Sophia Loren’s villa is not far, with its mildly alarming open elevator to take Ms Loren from the house down the cliff drop towards the sea. I have to agree with the Italian friends who told us that the best views of the Amalfi Coast are to be had from the sea. Salerno turns out to be a good place to start a boat trip: go to Molo Manfredi marina and you’ll find several companies happy to rent you a boat, either with or without a skipper; for the cost conscious, joining a tour will make more sense than doing a private rental. There are fewer companies than the internet would appear to indicate, so you’ll find the same boats on offer on several different websites, aggregators or otherwise (for example, we started on “Blue Dream Rentals” and ended up renting from “Blu Mediterraneo”). The boat was fine and our skipper was very personable. We chose an intinerary that started at Salerno, proceeded to Positano (past Amalfi to the West) and then back via a stop for lunch. The photo here is of Positano, as glitzy as you can get and apparently the favoured ancharage for oligarchs’ superyachts (we saw five very large yachts moored there). You can also go to Capri, but that’s a longer trip and if you want to spend a substantial time going round Capri, you might prefer one of the many fast ferries and hydrofoils and then get a boat when you’re there. Alternatively, start your trip from further West along the coast: there are popular trips to Capri both from Amalfi and from Naples itself.


In between the glitzy Amalfi Coast and has-seen-better-days Calabria sits Salerno. What’s striking is the patchiness of the investment here. Stroll along the Corso Vittorio Emmanuele and you’ll find shops that are as modern and brightly maintained as you might wish for, with plenty of the usual big brands from Italy and beyond – Max Mara, Bennetton, Foot Locker – mixing with more local businesses that are maintained to a similarly high standard. The smartest restaurants, like the Michelin-mentioned Pescheria, are suitably ritzy; Embarcadero is a great looking bar and gelateria on the seafront; the 089 (zero-otto-nove) chain of bars is smart and fun. You can also eat extremely well at mid-level and cheaper places: Vasilicò, hidden away in a small square just off the Corso and run by the delightful chef patron Anna Clara Capacchione, served us some of the best Italian food I’ve ever had at a decidedly attractive price (including one of my favourite Italian wines, Lacryma Christi from nearby Vesuvius, at €13 a bottle).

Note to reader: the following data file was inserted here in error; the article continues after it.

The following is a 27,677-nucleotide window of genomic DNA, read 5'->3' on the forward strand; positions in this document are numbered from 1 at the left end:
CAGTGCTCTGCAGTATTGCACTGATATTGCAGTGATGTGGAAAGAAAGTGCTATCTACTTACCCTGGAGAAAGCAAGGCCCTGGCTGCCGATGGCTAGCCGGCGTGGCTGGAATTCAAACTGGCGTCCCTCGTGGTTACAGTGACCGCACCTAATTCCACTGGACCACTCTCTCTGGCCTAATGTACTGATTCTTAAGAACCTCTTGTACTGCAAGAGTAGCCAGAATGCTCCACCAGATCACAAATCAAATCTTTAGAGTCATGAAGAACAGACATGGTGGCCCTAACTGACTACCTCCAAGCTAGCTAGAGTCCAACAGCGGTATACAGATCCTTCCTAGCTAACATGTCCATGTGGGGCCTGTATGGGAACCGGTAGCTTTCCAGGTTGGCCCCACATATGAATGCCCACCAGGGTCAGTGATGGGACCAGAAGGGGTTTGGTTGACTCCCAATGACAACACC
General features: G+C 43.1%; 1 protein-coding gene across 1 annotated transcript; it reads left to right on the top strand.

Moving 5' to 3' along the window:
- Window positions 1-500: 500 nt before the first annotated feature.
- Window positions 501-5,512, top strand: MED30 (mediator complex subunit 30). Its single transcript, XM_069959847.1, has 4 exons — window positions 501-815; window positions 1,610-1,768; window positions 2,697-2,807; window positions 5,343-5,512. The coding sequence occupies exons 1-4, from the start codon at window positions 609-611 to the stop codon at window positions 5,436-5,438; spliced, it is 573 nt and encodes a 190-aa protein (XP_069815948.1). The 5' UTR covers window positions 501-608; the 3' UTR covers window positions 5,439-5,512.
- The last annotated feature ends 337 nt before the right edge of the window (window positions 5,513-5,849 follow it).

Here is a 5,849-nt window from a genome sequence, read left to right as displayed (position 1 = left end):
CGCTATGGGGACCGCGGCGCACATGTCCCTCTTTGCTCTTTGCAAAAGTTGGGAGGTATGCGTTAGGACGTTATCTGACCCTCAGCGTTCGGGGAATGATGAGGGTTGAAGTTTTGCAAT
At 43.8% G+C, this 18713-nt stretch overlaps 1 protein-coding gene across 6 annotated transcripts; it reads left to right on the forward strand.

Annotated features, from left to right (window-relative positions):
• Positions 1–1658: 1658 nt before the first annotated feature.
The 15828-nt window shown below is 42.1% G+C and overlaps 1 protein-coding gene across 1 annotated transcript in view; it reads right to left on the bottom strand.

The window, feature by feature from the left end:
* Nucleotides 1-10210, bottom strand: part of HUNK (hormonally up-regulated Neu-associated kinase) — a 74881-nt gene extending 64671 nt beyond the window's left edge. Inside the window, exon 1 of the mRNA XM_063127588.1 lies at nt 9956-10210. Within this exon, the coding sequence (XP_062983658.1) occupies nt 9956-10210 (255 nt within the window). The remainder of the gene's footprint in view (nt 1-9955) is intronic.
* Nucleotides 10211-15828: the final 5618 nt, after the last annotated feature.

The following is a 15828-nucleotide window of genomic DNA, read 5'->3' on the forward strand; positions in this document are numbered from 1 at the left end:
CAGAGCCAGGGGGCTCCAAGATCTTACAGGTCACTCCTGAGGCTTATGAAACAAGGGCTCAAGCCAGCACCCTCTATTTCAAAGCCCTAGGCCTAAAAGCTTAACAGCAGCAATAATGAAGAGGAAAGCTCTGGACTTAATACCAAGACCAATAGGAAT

There are other small businesses that don’t look like they’ve had any money spent on them in half a century. Unsurprisingly, when it comes to food, some of these are excellent: we had the warmest of welcomes and fabulously good salumi at the Salumeria del Corso; in the back streets of the old city, Dolci Sapori, run by a father-and-son team, gave us just as warm a welcome and a superb lunch (plus a great selection of vintage rock and soul music, which, the dad told us, were down to his son – he prefers traditional Neapolitan song). There’s a definite feeling of going back in time to pre-globalization days when supply chains were short, with local shops selling goods made in the local hinterland – a feeling that can be pleasant, as in the excellent handbag shop which reminded us of the days when a parent might have been thrilled with bringing a handbag home from a trip to Italy. In other places, going back in time didn’t seem so great.